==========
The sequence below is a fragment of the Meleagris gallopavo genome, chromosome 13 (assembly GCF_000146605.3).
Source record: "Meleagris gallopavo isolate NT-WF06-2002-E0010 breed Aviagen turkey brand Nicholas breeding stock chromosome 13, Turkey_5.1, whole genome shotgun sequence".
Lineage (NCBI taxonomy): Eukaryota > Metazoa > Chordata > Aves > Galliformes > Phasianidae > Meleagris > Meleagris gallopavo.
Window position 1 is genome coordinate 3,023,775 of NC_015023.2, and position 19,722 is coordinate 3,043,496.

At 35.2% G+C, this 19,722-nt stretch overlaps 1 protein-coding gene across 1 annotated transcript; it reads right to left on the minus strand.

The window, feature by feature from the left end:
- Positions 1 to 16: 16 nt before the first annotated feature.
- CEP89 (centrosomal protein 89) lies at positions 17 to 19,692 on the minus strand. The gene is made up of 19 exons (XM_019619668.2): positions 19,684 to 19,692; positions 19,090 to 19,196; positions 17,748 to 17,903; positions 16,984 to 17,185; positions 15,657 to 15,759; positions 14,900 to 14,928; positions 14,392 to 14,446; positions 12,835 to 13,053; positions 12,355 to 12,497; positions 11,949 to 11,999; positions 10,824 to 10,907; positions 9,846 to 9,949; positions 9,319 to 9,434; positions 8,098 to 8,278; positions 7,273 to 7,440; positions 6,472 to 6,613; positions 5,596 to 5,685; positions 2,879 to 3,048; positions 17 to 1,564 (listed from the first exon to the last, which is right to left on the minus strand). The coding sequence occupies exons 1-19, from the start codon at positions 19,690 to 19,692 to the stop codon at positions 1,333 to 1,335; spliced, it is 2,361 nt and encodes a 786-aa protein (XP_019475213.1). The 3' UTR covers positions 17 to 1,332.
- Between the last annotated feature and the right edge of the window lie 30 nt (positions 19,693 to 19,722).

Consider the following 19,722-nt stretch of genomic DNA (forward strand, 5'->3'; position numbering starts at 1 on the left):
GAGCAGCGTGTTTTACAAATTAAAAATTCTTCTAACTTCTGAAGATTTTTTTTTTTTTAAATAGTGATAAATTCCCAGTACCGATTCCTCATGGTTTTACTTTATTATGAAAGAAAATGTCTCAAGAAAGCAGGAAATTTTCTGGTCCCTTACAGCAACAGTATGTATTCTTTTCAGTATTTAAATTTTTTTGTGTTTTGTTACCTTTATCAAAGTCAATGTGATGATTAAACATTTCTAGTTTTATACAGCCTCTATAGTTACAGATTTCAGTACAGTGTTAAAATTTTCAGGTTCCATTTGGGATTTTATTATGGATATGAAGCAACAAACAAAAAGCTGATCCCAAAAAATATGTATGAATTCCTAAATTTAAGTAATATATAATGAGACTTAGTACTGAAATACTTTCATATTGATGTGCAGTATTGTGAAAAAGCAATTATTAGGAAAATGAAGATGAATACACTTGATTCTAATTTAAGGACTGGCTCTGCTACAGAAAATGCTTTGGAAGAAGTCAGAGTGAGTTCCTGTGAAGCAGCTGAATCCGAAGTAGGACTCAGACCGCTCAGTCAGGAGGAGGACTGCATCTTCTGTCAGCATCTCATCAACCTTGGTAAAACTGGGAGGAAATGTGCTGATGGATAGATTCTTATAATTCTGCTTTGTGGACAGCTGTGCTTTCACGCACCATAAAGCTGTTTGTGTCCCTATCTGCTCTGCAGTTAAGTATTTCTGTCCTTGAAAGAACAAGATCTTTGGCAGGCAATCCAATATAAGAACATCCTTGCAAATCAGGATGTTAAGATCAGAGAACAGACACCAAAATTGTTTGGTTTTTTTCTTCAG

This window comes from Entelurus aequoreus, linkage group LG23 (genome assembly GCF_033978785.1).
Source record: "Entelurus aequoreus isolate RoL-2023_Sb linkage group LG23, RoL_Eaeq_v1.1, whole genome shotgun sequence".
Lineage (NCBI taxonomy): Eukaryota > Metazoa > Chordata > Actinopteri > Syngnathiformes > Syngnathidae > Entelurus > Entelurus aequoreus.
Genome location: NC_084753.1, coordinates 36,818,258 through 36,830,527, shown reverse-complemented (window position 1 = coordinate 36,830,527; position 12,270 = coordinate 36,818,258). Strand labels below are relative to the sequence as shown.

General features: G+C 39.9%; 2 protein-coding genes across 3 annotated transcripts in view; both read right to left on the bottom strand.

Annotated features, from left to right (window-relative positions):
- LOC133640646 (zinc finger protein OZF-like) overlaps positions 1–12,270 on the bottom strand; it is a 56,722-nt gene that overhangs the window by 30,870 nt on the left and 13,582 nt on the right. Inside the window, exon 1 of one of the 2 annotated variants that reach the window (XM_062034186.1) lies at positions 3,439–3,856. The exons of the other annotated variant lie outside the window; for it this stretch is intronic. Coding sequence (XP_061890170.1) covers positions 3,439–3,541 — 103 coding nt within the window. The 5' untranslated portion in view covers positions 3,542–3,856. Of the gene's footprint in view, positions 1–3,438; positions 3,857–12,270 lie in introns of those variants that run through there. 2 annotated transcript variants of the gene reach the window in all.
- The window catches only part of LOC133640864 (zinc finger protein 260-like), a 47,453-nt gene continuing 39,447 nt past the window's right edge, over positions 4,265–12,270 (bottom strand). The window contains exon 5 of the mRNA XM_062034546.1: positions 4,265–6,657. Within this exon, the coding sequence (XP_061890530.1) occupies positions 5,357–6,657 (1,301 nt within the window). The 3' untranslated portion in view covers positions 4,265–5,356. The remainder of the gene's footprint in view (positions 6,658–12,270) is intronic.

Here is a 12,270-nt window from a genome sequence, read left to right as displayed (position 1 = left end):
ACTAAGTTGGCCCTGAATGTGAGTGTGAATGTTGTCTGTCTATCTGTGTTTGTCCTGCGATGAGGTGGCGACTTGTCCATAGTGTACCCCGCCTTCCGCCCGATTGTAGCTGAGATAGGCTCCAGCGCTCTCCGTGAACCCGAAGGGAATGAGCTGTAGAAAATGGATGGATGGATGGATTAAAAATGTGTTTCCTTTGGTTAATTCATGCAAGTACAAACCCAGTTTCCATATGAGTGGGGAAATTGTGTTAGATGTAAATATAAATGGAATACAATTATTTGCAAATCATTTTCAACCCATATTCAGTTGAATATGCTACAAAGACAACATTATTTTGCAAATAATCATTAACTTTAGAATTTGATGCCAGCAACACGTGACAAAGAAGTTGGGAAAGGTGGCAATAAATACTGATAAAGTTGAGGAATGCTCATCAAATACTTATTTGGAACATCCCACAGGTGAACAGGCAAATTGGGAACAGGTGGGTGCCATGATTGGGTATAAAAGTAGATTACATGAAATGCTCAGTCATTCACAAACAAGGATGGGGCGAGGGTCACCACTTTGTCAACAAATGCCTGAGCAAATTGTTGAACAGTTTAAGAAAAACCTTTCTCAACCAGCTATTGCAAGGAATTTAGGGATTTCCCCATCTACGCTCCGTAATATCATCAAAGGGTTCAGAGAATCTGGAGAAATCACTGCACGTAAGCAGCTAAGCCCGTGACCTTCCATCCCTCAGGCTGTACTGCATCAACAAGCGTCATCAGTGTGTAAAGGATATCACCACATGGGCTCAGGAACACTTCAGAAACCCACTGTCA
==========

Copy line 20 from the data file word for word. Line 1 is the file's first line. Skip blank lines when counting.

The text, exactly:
Here is a 12,270-nt window from a genome sequence, read left to right as displayed (position 1 = left end):